Coming from a more clinical research background moving toward bench research, there has been a knowledge gap I have been working to fill. One of the first things asked of me was to interview faculty who supported the T32 application. Then from that, identify a mentoring team. More recently, I am learning to do the basics in the wet lab. For example, just before this interview I was working on a lipid extraction for some samples we plan to process later this week. Other time has been spent following up with prior research projects and getting those manuscripts published. Also, I have been taking a data science course, learning to use software for analyzing the types of data we plan to generate.

Describe your research interests.

Inflammation clearly plays a pathophysiologic role in cardiovascular disease. I think that, historically speaking, inflammation has been viewed as a marker and not really a driver of cardiovascular disease. [Working with faculty mentors], we’re trying to understand if there are lipid mediators in the blood, mediators 
of inflammation, that we can measure with a simple blood draw that may help us tailor current and future therapies to individual patients and maybe even identify targets for novel therapies. This goal falls in line with a larger NIH goal of precision medicine. 

What do you envision for the rest of the year? 

There’s an ongoing clinical trial, REDHART2, that Dr. Abbate’s and Dr. Van Tassell’s team are doing, and they have very generously offered samples collected at the baseline prior to treatment. We’re looking at those baseline samples using new high-throughput technologies to see if we can identify markers that predict who is going to improve, or who has improvement in prognostic surrogate markers, within the confines of the clinical trial. Also, I will continue classes to learn how to analyze the data generated. That’s the skill set I’m going to continue to grow.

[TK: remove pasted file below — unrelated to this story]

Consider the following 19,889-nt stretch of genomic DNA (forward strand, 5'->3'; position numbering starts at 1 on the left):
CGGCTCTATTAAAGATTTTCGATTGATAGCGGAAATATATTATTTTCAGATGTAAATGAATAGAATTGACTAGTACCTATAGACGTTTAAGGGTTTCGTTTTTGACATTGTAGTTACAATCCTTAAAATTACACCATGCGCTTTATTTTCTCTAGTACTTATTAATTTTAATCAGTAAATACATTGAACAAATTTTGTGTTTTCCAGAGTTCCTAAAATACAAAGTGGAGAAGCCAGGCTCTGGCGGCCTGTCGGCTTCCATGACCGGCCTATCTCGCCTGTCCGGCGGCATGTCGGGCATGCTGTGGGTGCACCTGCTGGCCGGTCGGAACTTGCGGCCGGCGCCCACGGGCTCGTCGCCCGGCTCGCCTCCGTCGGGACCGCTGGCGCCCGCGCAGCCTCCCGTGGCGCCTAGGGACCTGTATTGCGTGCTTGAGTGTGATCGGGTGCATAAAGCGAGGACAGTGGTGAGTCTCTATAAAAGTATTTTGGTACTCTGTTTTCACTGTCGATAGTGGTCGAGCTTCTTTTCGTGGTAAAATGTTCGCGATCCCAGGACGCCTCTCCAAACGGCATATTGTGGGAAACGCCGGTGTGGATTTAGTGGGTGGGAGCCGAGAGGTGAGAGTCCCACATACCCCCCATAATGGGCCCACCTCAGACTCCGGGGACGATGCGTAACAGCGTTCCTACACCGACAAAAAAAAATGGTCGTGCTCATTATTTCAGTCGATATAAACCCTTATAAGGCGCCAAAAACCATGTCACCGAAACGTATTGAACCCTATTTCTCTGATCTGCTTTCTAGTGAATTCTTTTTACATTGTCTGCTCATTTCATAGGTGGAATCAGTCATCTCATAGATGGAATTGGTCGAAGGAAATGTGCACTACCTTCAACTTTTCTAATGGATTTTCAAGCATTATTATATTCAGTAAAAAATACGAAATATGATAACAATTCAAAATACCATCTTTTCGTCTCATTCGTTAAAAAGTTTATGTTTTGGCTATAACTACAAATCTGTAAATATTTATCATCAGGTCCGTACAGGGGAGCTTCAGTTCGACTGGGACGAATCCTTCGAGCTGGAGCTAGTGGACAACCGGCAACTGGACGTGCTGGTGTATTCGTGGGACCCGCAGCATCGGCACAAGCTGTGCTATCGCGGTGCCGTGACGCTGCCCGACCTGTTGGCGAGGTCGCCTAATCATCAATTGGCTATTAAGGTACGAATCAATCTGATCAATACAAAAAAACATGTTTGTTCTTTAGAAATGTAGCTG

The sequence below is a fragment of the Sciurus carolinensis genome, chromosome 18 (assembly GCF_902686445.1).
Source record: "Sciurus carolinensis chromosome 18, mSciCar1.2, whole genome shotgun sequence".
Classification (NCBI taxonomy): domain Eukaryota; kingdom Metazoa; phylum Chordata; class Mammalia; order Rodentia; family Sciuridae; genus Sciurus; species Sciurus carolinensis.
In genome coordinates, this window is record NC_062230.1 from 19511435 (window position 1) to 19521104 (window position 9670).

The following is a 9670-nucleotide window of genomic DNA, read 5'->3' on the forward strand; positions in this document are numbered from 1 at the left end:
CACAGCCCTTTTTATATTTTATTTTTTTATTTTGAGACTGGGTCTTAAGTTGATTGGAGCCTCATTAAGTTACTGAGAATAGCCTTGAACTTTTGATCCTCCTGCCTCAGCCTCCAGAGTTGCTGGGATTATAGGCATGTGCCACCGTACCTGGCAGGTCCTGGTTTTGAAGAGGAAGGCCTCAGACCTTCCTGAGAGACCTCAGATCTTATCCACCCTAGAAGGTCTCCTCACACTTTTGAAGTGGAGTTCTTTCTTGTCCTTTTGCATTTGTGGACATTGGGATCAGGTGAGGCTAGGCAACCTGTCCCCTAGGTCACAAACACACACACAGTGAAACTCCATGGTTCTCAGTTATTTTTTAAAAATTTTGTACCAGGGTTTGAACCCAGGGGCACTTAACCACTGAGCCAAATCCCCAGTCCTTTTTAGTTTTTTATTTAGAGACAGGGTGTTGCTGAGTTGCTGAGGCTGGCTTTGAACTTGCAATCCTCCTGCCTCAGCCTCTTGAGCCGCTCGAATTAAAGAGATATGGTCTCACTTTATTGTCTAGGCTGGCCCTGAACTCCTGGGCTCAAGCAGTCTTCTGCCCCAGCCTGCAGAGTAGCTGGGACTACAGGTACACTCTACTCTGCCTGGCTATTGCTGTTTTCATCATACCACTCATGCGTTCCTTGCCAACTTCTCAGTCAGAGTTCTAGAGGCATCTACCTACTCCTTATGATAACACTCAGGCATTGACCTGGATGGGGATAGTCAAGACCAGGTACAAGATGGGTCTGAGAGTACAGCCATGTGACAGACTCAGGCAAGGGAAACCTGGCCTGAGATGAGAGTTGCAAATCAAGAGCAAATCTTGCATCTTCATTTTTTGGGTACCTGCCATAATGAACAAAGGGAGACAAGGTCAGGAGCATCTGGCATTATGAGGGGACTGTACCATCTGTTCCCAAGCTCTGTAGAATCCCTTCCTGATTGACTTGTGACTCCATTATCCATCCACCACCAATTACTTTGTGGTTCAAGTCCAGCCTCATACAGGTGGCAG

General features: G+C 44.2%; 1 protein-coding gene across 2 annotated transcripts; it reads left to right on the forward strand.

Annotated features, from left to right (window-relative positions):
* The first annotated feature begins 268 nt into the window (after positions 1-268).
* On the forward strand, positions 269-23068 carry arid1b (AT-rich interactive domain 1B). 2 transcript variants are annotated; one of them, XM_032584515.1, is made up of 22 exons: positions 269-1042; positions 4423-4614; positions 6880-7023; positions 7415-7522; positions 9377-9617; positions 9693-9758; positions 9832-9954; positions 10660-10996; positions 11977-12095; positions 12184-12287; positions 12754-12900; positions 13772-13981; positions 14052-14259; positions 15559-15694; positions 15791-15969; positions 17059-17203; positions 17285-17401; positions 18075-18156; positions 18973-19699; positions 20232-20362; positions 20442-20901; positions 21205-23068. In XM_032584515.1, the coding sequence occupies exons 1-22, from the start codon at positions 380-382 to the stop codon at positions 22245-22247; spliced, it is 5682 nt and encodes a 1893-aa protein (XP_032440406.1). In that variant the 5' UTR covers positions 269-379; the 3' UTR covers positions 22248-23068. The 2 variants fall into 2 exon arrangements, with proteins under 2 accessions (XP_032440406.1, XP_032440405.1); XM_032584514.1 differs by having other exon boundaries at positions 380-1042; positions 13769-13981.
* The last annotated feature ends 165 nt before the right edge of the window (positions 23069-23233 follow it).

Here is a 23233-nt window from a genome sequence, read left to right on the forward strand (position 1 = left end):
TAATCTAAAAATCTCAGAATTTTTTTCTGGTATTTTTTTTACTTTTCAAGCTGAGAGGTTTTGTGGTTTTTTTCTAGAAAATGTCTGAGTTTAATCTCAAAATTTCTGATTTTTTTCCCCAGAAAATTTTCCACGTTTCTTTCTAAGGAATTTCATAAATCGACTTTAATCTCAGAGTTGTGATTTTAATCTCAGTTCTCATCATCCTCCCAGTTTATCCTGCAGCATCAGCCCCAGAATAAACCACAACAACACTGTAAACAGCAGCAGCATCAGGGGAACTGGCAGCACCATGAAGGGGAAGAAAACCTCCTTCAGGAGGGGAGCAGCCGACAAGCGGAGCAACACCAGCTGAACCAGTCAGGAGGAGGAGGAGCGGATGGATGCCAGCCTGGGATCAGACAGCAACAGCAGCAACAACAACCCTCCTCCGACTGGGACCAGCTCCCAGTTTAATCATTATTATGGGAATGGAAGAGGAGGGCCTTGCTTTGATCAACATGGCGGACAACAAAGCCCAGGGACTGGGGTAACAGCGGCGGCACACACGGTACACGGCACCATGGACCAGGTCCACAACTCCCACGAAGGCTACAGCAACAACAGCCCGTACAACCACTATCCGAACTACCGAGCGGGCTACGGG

What impact will your work have on patient care?

It comes back to precision medicine. Say we find a biomarker that can tell us one patient is going to respond well to a certain treatment and then a different patient 
is not going to respond well to the treatment. Maybe we only target those patients that are expected to respond well to the treatment. Maybe there’s a panel of lipids that we could look for, and we can say, based on the patient’s panel results, here is the treatment regimen that they are most likely to respond favorably to. That is the more distant future goal of how this research might be implemented into practice. 

What advice or message do you have for future T32 fellowship applicants?

Everyone on this T32 grant has asked: “How can I help you?” Everyone here wants you to succeed.